Updated: June 2019
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In June 2019, the Trump administration imposed the newest travel restrictions on U.S. travel to Cuba. America alleged that its employees at the U.S. embassy in Havana were subject to sonic attacks by the Cuban government and issued travel warnings. These recent tensions between the two nations have left many Americans confused about whether or not they can still travel to Cuba and how they can do so legally.
“We have strengthened our Cuba policies to channel economic activity away from the Cuban military and to encourage the government to move toward greater political and economic freedom for the Cuban people,”
Is it legal for Americans to travel to Cuba?
Yes! It is still legal to travel to Cuba, and Americans can do so without too much hassle. However, technically it is not legal to travel as a tourist.
In practice hundreds of thousands of Americans go to Cuba every year on holiday. You just have to be a little more aware of where you stay and what you buy. In addition, you must do a bit more research and preparation than you would on an average trip to the Caribbean.
Do Americans need a license to travel to Cuba?
First of all, it is important to note that all restrictions come from the American government. The Cuban government is happy to see American visitors, with no restrictions.
Whilst it is prohibited for Americans to travel to Cuba for tourist activities, independent travel to Cuba is still legal. Here are the essential things you need to know if you are traveling to Cuba with an American passport.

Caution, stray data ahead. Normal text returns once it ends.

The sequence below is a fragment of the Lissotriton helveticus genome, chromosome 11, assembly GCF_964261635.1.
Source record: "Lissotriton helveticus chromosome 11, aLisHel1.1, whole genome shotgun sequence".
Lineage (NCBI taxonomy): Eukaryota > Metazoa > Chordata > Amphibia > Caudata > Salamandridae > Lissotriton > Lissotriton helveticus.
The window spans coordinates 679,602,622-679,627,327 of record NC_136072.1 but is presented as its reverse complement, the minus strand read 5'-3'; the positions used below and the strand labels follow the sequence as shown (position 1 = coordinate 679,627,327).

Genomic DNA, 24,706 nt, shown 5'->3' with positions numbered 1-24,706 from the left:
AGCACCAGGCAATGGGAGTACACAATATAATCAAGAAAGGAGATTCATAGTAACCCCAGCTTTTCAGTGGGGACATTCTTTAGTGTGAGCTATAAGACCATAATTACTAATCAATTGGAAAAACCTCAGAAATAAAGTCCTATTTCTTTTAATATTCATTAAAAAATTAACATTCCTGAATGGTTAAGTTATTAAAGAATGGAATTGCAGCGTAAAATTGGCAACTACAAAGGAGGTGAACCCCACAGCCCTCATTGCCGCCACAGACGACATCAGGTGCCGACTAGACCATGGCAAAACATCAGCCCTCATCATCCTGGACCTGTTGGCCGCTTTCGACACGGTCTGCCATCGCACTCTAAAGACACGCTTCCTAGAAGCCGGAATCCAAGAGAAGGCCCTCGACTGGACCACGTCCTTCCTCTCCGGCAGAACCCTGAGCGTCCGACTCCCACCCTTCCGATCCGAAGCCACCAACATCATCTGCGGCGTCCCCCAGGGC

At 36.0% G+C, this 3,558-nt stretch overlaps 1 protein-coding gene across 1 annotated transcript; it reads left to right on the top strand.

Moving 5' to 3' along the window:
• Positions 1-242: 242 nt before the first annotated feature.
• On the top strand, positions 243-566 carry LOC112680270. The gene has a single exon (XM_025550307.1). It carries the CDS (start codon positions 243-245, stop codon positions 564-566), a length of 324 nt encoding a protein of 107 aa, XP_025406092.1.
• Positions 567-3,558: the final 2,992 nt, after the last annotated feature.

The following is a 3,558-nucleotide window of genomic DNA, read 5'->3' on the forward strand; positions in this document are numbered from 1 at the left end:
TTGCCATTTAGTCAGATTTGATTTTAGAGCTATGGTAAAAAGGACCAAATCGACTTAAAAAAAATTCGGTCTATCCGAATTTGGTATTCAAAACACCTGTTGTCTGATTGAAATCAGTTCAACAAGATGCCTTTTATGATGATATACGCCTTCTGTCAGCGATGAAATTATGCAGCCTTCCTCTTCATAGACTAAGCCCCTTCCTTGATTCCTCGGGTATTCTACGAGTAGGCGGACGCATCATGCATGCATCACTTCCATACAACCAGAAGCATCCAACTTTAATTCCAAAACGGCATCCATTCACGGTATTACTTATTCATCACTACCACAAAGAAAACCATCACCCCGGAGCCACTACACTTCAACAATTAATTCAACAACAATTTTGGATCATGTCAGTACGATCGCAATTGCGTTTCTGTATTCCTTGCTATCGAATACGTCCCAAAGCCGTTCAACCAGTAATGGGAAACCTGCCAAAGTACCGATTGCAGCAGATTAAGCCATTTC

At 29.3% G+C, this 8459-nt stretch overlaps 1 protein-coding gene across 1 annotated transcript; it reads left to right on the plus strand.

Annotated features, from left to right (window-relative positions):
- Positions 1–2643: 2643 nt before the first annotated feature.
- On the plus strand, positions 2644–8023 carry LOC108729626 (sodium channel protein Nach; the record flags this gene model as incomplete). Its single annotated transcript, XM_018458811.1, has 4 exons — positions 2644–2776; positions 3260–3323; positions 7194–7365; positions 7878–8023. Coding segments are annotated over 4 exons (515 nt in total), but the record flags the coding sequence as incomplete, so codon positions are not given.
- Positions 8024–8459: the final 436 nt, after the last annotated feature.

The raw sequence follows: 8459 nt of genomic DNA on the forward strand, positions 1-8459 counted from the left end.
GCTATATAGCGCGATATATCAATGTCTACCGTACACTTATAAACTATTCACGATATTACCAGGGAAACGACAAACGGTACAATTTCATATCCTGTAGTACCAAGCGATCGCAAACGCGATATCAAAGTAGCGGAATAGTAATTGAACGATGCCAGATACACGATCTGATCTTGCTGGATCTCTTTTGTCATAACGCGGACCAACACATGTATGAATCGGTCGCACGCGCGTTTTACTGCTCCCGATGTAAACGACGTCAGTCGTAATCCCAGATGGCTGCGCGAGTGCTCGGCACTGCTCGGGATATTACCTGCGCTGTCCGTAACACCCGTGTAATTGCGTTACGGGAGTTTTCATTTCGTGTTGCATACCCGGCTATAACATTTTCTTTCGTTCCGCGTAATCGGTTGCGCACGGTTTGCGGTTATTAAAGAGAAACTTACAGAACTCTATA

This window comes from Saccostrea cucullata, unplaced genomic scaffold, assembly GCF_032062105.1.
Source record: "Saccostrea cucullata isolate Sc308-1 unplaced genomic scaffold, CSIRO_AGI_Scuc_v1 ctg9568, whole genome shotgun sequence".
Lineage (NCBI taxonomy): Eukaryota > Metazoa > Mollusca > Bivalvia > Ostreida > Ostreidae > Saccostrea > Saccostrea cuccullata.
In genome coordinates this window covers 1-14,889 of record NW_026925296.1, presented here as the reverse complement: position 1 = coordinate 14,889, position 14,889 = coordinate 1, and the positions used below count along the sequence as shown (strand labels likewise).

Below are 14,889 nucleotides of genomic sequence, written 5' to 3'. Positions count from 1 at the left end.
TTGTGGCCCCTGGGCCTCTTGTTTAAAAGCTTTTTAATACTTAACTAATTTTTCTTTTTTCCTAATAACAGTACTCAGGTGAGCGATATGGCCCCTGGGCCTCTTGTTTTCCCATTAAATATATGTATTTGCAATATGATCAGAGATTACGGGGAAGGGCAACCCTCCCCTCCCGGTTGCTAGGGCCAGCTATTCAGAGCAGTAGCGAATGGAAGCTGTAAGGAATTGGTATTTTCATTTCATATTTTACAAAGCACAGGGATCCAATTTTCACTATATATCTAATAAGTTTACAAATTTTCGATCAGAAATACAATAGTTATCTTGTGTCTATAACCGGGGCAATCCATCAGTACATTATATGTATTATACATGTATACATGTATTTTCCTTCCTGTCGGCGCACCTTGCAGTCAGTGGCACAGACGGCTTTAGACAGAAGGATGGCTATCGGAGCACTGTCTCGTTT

So you do not need a pre-approved license as long as your travel fits within one of the 12 valid travel categories.
12 Approved travel categories
First, you need to chose valid travel category. Americans can pick one of the 12 approved travel categories:
- family visits;
- official business of the U.S. government, foreign governments, and certain intergovernmental organizations;
- journalistic activity;
- professional research and professional meetings;
- educational activities;
- religious activities;
- public performances, clinics, workshops, athletic and other competitions, and exhibitions;
- support for the Cuban people;
- humanitarian projects;
- activities of private foundations or research or educational institutes;
- exportation, importation, or transmission of information or informational materials;
- and certain authorized export transactions.
The most commonly chosen category by independent travellers is called ‘support for the Cuban people.’ This means you need to have an itinerary with meaningful local interactions and engaging with private Cuban businesses. This can include staying at casas particulares, eating at local restaurants, taking salsa lessons at a dance school etc. This is a general license, meaning that no pre-approval is needed.
You will need the following travel documents for your trip to Cuba:
- Passport that will be valid for at least six months after the date of your travel to Cuba.
- Travel Card / Visa
The travel card grants you to stay in Cuba for a period of up to 30 days and can be extended once during your stay. If you are are flying directly from the US to Cuba, you can arrange your travel card through your airline. You can buy them online or at the airline desk at the airport before you go through security. This can range from $50 to $85 depending on which airline you fly.